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Imperatorial Rome

Moneyer: L. Mussidius Longus
Held Office: Moneyer 42 BC
Denomination: AR Denarius
Mint: Rome
Obverse: Veiled head of Concordia right; crescent below chin; "CONCORDIA" behind. (bankers mark in front)
Reverse: Shrine of Venus Cloacina, consisting of circular platform inscribed "CLOACIN" surmounted by two statues of the goddess. "L•MVSSIDIVS•LONGVS" above.
Reference: RRC 494/42c; RSC Mussidia 6a RCVM 494; see also No. 188b in "The History and Coinage of the Roman Imperators 49-27 BC" by David R. Sear
Weight: 3.8 gms
Diameter: 19.0 mm

L. Mussidius Longus

L. Mussidius Longus was perhaps the father of an Augustan senator.

The monetary quattuorvirate for 42 BC (L. Livineius Regulus, P. Clodius, L. Mussidius Longus, and C. Vibius Varus) was appointed by the newly constituted triumviral government of Antony, Octavian and Lepidus. Its activities were extensive and remarkable. For the first time in the history of the republican coinage the moneyers were called upon to oversee the regular production of gold coins. Although many of these aurei were issued in the names of the three Triumvirs, with their portraits, a few bore the personal types of the moneyers and the Caesarian regime. Denarii were also struck with personal types, and these greatly outnumbered the triumviral varieties which were issued in honour of Antony, Octavian, and the late dictator. Lepidus was pointedly ignored in the silver series and, as in the preceding year, no fractional silver coins (quinarii and sestertii) were struck at all. The half denarius was destined to be revived in certain military issues of the triumviral period, but the silver sestertius ceased as a denomination of the Roman coinage with Caesar's assassination in 44 BC.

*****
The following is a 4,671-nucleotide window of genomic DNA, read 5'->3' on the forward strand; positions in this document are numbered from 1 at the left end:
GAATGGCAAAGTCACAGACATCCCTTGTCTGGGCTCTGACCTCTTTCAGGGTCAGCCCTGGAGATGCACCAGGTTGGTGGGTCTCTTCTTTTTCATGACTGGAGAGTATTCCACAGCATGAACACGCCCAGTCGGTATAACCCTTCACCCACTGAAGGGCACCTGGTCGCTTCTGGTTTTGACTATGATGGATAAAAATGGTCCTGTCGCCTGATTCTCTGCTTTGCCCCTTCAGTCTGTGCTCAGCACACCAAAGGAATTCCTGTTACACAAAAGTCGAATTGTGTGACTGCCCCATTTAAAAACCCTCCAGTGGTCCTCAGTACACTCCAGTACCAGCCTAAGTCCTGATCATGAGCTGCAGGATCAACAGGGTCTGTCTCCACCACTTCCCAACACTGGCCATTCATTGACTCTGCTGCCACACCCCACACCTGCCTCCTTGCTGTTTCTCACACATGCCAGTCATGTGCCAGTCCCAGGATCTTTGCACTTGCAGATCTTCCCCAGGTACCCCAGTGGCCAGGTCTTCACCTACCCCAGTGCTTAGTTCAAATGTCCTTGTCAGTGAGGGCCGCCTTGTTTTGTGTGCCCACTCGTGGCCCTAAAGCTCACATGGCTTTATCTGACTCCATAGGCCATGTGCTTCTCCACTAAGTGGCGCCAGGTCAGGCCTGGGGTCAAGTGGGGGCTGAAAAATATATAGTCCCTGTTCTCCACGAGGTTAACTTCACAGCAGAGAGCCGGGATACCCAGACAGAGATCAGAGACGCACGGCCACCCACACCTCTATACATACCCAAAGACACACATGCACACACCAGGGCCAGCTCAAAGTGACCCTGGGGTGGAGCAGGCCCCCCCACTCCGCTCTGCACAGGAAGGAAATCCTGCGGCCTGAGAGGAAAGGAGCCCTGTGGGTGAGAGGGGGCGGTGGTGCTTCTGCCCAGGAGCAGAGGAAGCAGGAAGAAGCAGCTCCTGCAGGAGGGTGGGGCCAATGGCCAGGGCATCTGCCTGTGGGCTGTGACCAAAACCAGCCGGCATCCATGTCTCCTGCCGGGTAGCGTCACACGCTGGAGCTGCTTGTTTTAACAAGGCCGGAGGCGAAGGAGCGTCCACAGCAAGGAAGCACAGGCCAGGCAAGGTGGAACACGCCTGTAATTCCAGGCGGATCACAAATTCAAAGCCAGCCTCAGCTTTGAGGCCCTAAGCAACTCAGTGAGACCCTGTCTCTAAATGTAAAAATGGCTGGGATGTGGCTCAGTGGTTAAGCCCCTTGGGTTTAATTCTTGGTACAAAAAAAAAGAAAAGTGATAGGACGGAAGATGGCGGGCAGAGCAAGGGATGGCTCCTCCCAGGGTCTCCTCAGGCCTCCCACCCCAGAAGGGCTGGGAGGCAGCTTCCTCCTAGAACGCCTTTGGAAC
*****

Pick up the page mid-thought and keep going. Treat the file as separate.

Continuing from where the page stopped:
The Shrine of Venus Cloacina (Sacellum Cloacinae or Sacrum Cloacina) - the "Shrine of Venus of the Sewer" - was a small sanctuary on the Roman Forum, honouring the divinity of the Cloaca Maxima, the spirit of the "Great Drain" or Sewer of Rome. Cloacina, the Etruscan goddess associated with the entrance to the sewer system, was later identified with the Roman goddess Venus for unknown reasons, according to Pliny the Elder.

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